Nintendo attacked over DRM issues

Free Software Foundation are attacking Nintendo 3DS over DRM and user dated content:

On Personal info:

The Nintendo 3DS also keeps track of the games users play along with any data or information created while using the device, the FSF charges, including personal data such as any name, address or other information they enter as well as “age, gender, geographic area, game play data, online status, Nintendo 3DS System serial number and device ID, device certificate information, cookies, Friend Codes, wireless access point information, Internet Protocol (‘IP’) address, and Media Access Control (‘MAC’) address,” the group explained, quoting the Nintendo 3DS System Privacy Policy.

Brick devices:

The group actually called and spoke to Nintendo, Gay told me, and “they confirmed that in fact, they could brick a device with a firmware update.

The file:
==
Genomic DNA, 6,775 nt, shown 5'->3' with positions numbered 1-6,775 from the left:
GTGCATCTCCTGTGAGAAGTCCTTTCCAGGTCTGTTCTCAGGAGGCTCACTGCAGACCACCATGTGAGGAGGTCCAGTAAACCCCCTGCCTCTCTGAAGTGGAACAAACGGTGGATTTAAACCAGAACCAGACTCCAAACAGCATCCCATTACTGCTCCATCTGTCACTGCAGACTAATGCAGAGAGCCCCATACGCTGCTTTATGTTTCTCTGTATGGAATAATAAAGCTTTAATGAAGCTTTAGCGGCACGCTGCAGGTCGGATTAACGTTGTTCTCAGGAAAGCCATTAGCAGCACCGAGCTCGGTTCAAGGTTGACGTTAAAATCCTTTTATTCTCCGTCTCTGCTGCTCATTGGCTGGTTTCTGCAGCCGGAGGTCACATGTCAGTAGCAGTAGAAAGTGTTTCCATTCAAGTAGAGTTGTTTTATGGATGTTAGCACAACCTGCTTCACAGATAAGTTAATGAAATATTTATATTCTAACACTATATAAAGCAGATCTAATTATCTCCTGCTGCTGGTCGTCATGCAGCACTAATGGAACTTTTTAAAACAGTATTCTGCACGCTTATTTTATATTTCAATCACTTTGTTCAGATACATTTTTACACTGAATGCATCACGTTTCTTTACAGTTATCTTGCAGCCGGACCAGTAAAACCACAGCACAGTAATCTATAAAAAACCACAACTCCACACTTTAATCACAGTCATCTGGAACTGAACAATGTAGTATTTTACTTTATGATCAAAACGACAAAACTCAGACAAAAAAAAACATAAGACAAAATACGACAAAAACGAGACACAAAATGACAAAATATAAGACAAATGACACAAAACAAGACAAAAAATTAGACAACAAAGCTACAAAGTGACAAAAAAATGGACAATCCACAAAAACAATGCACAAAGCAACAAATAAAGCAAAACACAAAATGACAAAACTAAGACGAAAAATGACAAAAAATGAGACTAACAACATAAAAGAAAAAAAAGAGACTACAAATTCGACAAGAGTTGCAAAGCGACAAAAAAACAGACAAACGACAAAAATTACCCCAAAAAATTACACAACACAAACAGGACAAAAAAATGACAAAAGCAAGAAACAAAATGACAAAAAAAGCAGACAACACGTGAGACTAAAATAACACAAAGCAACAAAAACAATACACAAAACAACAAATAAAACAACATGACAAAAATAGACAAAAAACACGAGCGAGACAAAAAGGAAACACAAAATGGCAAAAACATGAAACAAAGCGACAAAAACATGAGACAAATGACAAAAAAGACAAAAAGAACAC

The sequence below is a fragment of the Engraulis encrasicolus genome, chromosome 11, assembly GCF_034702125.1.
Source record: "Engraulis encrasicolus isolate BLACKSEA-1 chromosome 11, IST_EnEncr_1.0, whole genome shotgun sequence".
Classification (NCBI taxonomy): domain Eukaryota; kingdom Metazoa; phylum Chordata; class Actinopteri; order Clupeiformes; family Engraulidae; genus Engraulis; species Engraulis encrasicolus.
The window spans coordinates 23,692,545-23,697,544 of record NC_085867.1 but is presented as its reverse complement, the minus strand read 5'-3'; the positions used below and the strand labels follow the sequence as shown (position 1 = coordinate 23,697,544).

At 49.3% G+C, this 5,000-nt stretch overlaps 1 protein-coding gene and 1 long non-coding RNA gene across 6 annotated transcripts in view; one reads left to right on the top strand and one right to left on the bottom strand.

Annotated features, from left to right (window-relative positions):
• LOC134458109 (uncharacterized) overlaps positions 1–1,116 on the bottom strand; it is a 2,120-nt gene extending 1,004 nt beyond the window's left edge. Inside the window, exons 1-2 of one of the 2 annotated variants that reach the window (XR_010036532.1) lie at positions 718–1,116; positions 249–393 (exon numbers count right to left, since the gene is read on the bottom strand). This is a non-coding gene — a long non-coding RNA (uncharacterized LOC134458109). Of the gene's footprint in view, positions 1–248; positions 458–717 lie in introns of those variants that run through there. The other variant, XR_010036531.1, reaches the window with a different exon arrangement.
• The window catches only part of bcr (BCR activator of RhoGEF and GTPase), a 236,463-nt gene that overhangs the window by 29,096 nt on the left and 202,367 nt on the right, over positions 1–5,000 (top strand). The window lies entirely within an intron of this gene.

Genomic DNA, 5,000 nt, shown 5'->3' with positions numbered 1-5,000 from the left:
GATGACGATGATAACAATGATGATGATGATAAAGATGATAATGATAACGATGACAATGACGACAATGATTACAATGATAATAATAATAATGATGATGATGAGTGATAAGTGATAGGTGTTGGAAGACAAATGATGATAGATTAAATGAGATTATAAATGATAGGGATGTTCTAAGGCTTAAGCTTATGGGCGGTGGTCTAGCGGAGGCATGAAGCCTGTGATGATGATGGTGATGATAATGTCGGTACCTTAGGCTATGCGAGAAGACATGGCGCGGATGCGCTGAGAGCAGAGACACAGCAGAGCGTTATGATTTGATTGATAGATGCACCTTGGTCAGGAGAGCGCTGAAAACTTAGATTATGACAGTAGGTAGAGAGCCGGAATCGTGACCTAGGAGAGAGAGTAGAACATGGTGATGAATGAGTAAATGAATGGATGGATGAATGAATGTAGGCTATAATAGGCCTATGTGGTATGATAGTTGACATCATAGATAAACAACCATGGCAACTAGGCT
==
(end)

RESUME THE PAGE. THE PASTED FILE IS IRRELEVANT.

“Further, they stated that they are unsure that they could repair a device to make it so that it could run again,” he added. “And, that if they did brick a device, they would void the warranty; therefore the person would have to pay for the attempt to service and repair the device — e.g., unbrick it — which they are not sure would work anyhow.”

The Free Software Foundation encourages users to send cardboard “bricks” to Nintendo as a protest. You can do that either independently or through the FSF site. As of Friday, about 70 bricks had been sent to far.

Indeed, restrictions like these are all too common in the software many of us use every day. Besides rejecting agreements like these, business and individual users alike are much better off using open source software

Either this is just a publicity stunt or smear campaign against Nintendo’s 3DS. Attacking a handheld over is ridiculous. Hopefully Nintendo doesn’t pay attention to FSF.

PC World Neogaf


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